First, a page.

Jazz violinists are few and far between, especially compared to, say, saxophonists or pianists, although a few like Regina Carter and Jean-Luc Ponty manage to carve out careers on that instrument, and quite successfully so. As Chicago violinist Zach Brock, along with his Coffee Achievers, shows, the violin offers its own potential for excitement and for creating an alternative means for delivering the jazz message beyond the guitar and bass among stringed instruments. In addition, the members of the Coffee Achievers have written eight of their own compositions of varying meters and melodies and moods that nonetheless make effective use of the quartet format that Brock has formed.
Take Brock’s "Common Ground," which sets up the uncommon instrumentation of violin with Sam Bar-Sheshet’s B-3 organ, achieving a funk beat from Matt Wigton’s throbbing bass lines, Nori Tanaka’s clip-clopping drum work, weaving organ lines and shifting meters while Brock improvises above it all, referring not to melodic guides but instead using the harmonic framework as its structure. On the other hand, Wigton’s "Solitary Candle" absolutely glows as Bar-Sheshet streams forward with an eighth-note-based rippling behind Brock’s vibrant development of the theme, luxuriant and suggestive of natural visual images. Brock obviously has the classical training and the jazz sensibility to attain the full potential of the instrument in exploring sonic possibilities, from the violin’s rich conventional sound on the folkloric waltz, "Turn," to plucking the violin strings with a guitar pick in pizzicato fashion on "The Coffee Achievers." Making the performance even more challenging as a way to create dots of sound, connected by implications or modulation and movement, Bar-Sheshet accompanies Brock on "The Coffee Achievers" literally with one hand tied behind his back.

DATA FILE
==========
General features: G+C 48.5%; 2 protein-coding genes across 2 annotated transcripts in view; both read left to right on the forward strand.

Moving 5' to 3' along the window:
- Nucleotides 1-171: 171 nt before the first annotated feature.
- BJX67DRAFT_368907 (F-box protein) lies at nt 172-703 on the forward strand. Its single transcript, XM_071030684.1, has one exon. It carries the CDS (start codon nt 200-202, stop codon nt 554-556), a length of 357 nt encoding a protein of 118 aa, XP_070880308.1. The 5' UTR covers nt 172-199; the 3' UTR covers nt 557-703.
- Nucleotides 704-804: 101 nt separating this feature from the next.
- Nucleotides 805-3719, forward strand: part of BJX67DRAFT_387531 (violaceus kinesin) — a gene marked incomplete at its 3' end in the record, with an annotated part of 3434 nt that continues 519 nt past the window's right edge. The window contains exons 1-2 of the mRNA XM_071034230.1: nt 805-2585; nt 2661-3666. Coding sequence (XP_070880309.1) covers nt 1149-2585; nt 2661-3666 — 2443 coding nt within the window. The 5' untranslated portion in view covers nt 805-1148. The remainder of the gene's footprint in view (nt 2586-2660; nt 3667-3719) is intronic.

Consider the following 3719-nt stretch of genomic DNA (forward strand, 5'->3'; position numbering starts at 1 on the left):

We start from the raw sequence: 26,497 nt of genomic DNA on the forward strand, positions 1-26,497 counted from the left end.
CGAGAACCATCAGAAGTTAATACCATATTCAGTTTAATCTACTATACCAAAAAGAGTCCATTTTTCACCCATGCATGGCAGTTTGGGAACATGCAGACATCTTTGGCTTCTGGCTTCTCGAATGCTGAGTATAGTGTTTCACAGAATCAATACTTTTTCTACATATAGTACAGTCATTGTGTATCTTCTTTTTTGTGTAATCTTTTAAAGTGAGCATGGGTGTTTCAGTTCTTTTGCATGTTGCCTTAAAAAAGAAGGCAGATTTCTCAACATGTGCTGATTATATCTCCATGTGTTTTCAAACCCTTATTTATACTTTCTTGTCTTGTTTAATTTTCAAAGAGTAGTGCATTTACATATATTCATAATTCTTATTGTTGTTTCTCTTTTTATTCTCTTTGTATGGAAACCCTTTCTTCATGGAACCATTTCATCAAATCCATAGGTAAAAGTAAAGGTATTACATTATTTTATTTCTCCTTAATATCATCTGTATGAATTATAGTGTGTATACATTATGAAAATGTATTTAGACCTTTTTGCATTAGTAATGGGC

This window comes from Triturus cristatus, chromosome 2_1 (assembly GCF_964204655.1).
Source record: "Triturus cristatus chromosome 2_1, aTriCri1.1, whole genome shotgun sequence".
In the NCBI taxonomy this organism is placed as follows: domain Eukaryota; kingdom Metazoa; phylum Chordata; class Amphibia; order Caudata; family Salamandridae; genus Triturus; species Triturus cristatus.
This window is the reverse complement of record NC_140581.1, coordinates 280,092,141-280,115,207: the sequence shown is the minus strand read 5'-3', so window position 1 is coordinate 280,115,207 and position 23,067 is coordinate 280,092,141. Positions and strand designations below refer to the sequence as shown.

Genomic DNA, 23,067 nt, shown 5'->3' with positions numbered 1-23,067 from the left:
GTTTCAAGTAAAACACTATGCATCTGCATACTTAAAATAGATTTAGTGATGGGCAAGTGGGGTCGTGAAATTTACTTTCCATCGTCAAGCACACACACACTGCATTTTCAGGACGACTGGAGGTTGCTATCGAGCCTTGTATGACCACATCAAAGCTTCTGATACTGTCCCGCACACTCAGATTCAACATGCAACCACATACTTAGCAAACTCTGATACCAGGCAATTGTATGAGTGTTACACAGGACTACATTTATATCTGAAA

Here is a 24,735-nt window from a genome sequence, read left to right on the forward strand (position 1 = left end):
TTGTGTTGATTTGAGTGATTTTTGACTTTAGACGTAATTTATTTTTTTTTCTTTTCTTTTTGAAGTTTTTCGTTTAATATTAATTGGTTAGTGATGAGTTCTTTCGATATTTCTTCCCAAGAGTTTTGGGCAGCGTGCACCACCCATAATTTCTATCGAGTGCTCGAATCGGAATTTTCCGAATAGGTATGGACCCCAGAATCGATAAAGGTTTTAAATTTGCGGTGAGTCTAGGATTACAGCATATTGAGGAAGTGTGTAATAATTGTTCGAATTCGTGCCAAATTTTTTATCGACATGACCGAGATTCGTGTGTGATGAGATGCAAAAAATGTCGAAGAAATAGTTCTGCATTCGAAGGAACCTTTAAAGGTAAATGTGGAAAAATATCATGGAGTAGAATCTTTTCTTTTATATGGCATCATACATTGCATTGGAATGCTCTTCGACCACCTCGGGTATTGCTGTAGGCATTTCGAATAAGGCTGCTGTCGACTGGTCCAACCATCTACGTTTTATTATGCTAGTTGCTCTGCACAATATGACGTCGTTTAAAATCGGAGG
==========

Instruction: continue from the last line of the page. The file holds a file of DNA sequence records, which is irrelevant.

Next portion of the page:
Zach Brock, with twelve years of professional experience in Chicago at an age of but thirty years, is still a rapidly developing talent. As such, he absorbs from all directions from the jazz of Von Freeman, the vocal sense of Kurt Elling and Patricia Barber, the bop of Jodie Christian, the melodic approach to shaping solos of Orbert Davis and even pointers from fellow Chicago violinist, Johnny Frigo. As Zach Brock And The Coffee Achievers
proves, Brock not only has the interest in a wide variety of forms from free improvisation to hints of rural America to twists on the balladic format to jazz jam but also he has the talent to execute them with a personal touch, quirky and yet clearly conceived. His talent consists of apparently effortless technique and boundless energy over rapid changes to shape innovative and entertaining musical approaches.
Zach Brock is a violinist to watch.
And to hear with a sense of discovery and delight.